How to label fake meat in the grocery store and butcher shop is the subject of an online survey by the Canadian Food Inspection Agency (CFIA).
Running until Dec. 3, the survey wants input on consumer familiarity with plant-based meat products and what label information is important to potential buyers.
Government information indicates that 40 per cent of Canadians are trying to place more plant-based foods on their plates.
Sales of plant-based protein products increased seven per cent in Canada in 2016-17.
The CFIA news release said food and drug regulations require simulated meat and simulated poultry products be clearly labelled and meet requirements for composition and fortification.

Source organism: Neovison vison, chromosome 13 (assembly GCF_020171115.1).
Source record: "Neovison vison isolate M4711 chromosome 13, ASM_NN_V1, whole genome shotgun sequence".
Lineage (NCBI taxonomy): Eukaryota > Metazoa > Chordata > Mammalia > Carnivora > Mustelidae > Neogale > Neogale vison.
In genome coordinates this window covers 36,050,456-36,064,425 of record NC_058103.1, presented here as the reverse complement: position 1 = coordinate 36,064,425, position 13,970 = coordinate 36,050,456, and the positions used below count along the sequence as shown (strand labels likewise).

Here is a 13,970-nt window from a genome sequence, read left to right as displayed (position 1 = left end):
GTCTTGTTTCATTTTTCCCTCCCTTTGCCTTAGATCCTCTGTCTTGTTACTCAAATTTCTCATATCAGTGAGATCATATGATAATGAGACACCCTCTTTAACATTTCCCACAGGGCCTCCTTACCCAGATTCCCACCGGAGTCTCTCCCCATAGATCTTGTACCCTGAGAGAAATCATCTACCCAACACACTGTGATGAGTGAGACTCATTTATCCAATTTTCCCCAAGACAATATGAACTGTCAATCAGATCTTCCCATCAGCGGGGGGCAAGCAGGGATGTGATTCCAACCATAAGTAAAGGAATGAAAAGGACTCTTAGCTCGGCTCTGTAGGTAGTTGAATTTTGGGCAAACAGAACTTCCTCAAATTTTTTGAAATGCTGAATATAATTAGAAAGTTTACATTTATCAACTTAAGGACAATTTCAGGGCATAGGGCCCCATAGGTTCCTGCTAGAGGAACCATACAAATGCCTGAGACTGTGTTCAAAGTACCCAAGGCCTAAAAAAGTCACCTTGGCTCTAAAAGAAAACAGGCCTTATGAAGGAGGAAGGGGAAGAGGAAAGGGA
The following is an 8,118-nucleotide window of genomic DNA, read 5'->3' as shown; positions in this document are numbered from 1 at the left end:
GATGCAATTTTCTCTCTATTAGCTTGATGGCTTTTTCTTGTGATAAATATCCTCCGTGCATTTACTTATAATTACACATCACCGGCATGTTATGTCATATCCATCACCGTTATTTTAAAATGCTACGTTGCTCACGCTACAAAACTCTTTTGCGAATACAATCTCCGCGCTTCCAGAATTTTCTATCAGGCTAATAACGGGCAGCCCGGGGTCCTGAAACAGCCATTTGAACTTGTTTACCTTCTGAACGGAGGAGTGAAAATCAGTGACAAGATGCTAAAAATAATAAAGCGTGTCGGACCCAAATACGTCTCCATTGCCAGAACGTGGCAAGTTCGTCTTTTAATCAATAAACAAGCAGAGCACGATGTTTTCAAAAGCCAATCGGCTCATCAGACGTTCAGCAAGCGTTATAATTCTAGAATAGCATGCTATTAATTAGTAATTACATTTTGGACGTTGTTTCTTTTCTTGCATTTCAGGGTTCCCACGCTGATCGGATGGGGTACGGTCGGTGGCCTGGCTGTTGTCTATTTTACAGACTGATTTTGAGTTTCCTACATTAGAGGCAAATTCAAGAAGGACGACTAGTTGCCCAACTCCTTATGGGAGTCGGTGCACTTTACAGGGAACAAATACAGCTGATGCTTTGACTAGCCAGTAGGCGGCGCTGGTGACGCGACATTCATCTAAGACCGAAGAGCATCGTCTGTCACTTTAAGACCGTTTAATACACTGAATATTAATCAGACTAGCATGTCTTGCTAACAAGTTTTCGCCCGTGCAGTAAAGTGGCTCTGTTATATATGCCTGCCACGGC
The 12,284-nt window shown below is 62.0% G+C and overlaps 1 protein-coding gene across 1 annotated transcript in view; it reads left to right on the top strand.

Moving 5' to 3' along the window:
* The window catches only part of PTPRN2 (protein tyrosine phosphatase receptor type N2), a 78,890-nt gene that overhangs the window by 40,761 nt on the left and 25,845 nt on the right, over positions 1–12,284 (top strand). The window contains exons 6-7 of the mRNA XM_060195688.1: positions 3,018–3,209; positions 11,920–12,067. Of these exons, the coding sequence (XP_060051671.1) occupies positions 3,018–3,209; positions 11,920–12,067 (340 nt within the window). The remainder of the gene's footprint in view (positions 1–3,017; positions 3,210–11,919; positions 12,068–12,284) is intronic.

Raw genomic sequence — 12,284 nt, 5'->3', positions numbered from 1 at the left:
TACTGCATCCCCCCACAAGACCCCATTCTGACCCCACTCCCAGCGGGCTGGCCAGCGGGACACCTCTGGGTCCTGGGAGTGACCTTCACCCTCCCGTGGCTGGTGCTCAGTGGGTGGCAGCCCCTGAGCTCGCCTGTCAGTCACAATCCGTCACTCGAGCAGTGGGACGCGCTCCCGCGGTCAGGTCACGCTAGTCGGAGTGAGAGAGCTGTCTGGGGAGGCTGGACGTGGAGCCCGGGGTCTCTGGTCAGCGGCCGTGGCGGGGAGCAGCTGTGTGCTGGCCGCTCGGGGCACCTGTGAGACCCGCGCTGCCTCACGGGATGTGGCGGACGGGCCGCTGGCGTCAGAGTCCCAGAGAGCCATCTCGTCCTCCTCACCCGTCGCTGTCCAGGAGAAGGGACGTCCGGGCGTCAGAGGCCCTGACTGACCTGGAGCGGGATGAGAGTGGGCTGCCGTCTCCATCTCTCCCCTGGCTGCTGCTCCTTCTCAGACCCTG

The agency is looking at regulations on these simulated products, as well as tofu burgers and soy patties.
These regulations are to ensure consumers don’t mistake the products for real meat.
Survey respondents will be asked if such products as lentil burgers, simulated pork sausage and beef flavoured vegan burgers should meet vitamin and mineral standards as real meat.
The Saskatchewan Stock Growers Association is among agricultural organizations that have asked the term meat not be allowed for simulated meat products.
Ron Walter can be reached at firstname.lastname@example.org